This has been a productive month beginning with commissions for several frames and ending up starting another Kumiko box and a glimmer of hope to get them in a local art gallery. More on that when it happens, don’t want to jeopardize an “iffy” situation! Now that I’m doing more frames I’ve found that additional space is needed for them in between processes. Finding enough horizontal space isn’t possible, my main shop area is about 19′ square. The best solution seemed to be adding more boards with pegs to the walls so they could be hung, I use that already for the tools used the most. Very similar to Shaker pegs. Here’s a before and in progress panoramic shot:
I hang my most commonly used tools (plane, marking gauge, mallet, etc.) to the left of the work bench and then by the table saw are jigs and push sticks used for that. See the mess of frames on the outfield/assembly table? Those are what lead to this shop makeover:
All of the tools are on mobile bases but now the assembly table is usable, rather than glue the pegs in they’re left lose in case they need to be moved around to accommodate different sized projects, jigs, or whatever!
Then there were a number of picture frames, the ones you see hanging on the new rack system will be 12kt. gold oil gilded but had a problem with air bubbles in the size so that’s been delayed, luckily they’re not needed till early November. Another recent frame was this 18″ x 36″ custom profile for Christine Vallieres, a good client of mine. I like to identify my frames and this is the 10/20 Rip, that’s the angles used to cut the edges. The grooves were put in by hand with a plow plane. The finish is black over a red undercoat and then the sight edge was gilded with composition gold leaf. I priced this frame at $150.00.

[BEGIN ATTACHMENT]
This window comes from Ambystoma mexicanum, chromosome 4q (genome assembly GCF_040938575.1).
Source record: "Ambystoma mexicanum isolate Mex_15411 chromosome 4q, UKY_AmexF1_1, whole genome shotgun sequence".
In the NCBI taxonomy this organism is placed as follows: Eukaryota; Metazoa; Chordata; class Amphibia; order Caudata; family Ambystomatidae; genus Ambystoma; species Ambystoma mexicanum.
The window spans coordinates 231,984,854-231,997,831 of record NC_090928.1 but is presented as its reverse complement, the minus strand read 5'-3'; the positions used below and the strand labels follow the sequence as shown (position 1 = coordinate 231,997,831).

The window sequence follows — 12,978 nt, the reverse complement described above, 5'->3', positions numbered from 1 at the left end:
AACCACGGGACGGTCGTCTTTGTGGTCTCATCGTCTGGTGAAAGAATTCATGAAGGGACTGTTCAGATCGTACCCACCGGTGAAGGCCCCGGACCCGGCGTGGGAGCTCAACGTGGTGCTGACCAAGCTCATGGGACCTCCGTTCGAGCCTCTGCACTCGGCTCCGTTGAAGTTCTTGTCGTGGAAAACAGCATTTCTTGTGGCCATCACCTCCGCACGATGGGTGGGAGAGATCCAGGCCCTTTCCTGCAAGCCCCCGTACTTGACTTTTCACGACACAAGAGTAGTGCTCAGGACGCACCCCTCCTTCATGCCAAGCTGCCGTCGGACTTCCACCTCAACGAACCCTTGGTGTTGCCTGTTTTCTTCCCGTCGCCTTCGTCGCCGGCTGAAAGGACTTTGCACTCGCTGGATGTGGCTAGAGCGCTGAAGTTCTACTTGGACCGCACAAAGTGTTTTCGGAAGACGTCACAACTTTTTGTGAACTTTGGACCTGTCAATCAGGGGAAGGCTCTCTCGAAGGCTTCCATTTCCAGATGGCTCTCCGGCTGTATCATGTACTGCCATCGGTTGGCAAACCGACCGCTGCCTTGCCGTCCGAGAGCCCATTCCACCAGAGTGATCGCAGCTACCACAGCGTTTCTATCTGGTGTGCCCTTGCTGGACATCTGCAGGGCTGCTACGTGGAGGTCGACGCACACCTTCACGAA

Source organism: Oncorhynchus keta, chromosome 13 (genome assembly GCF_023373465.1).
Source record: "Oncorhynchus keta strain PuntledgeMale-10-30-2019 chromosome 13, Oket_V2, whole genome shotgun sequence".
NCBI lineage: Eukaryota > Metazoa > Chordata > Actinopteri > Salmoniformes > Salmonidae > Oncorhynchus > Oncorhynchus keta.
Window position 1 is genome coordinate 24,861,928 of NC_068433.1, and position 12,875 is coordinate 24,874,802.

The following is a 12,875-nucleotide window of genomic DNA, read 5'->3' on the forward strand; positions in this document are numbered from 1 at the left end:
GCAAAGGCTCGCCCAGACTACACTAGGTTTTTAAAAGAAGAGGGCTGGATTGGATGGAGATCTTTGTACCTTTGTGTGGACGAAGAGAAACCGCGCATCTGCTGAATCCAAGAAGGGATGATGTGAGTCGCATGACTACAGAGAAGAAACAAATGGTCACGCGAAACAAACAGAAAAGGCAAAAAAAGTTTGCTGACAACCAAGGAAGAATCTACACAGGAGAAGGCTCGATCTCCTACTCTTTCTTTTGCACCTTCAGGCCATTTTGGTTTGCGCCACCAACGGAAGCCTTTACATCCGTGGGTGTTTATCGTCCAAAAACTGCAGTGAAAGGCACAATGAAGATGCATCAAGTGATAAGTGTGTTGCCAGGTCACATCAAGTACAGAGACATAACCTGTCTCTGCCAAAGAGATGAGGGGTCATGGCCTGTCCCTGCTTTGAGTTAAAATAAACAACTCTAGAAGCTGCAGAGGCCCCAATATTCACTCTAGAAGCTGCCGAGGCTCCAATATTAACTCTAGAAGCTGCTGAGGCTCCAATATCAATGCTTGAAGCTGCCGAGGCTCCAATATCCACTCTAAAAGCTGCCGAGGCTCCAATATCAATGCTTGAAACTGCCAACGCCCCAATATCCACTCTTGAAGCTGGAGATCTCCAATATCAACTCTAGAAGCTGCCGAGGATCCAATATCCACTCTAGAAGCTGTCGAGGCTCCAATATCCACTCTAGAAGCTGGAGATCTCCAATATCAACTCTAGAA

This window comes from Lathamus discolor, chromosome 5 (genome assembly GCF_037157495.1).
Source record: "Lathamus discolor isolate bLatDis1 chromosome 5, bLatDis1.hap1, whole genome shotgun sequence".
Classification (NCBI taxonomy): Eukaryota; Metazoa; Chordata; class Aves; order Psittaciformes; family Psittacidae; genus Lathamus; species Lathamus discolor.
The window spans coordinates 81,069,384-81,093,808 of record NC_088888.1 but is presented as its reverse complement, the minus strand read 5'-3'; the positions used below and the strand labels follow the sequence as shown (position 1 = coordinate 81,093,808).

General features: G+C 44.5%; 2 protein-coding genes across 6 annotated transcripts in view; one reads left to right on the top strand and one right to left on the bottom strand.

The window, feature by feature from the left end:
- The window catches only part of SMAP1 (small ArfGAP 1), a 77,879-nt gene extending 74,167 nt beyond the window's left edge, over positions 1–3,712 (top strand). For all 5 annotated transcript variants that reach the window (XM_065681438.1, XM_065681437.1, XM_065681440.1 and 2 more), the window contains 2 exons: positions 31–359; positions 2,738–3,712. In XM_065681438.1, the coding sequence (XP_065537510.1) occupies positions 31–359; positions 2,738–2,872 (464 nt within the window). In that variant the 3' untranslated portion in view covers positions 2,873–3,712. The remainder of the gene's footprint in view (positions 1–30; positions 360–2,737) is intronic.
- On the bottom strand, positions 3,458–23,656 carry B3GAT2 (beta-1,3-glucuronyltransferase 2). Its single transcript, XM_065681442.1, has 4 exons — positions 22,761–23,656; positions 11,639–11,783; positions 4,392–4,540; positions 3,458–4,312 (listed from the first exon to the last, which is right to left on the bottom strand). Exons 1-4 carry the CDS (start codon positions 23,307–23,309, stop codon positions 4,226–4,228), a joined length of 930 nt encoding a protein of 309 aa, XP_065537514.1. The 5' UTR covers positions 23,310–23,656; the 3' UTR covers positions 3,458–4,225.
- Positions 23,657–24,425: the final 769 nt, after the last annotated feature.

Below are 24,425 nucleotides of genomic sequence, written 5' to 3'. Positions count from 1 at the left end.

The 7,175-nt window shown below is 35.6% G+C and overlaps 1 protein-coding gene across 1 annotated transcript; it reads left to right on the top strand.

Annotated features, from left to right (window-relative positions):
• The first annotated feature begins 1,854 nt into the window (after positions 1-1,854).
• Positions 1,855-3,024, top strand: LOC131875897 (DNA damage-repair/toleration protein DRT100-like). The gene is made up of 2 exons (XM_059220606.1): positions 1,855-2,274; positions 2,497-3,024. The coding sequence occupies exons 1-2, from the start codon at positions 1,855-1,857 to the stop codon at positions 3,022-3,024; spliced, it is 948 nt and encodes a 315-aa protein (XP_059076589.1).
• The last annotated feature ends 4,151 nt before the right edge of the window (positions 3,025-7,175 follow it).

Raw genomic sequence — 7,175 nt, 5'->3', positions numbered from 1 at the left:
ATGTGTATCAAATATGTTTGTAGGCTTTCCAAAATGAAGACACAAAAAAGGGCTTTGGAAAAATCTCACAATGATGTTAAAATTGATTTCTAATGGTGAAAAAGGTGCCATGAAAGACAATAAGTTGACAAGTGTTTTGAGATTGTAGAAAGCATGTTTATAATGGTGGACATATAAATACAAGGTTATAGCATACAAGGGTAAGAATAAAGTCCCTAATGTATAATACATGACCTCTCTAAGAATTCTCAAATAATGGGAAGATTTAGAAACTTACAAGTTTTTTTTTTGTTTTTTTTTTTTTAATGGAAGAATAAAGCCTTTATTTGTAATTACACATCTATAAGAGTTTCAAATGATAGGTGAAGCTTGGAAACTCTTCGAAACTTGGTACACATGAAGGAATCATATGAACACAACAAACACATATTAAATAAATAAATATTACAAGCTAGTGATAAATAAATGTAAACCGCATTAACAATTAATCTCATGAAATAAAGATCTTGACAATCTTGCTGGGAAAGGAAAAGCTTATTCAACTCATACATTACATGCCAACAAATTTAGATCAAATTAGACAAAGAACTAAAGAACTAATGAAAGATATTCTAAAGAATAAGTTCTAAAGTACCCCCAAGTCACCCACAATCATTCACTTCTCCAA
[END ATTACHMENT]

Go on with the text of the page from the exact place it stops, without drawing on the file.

The Kumiko work is addictive as I’ve mentioned before. Woodworkers Source is having a jewelry box contest and I’ll probably enter one of mine in that. I mentioned a possible gallery interest in them so am in the process of making another; just in case. I love the beginning stages of a project. For this one I ended up making an actual sized Kumiko to help visualize, this was then copied on the scanner and sized to fit the box. An 8/4 piece of Sapele from Woodworkers Source will be used for this piece. Since I don’t stain, my preference is to buy one piece of wood and then mill it to whatever sizes I need, this way when it’s oiled it’s obvious it’s from the same board. Here’s a collage of the steps so far:
It’s almost a chicken and egg conundrum, what comes first the design, the box, or the lid! My solution is to first do the design based on my rough guesstimation of the overall box size. The first part to be assembled is the lid and then the dovetailed box is built around it. I use #0 biscuits which protrude into the lid but are trimmed and then the Kumiko conceals them.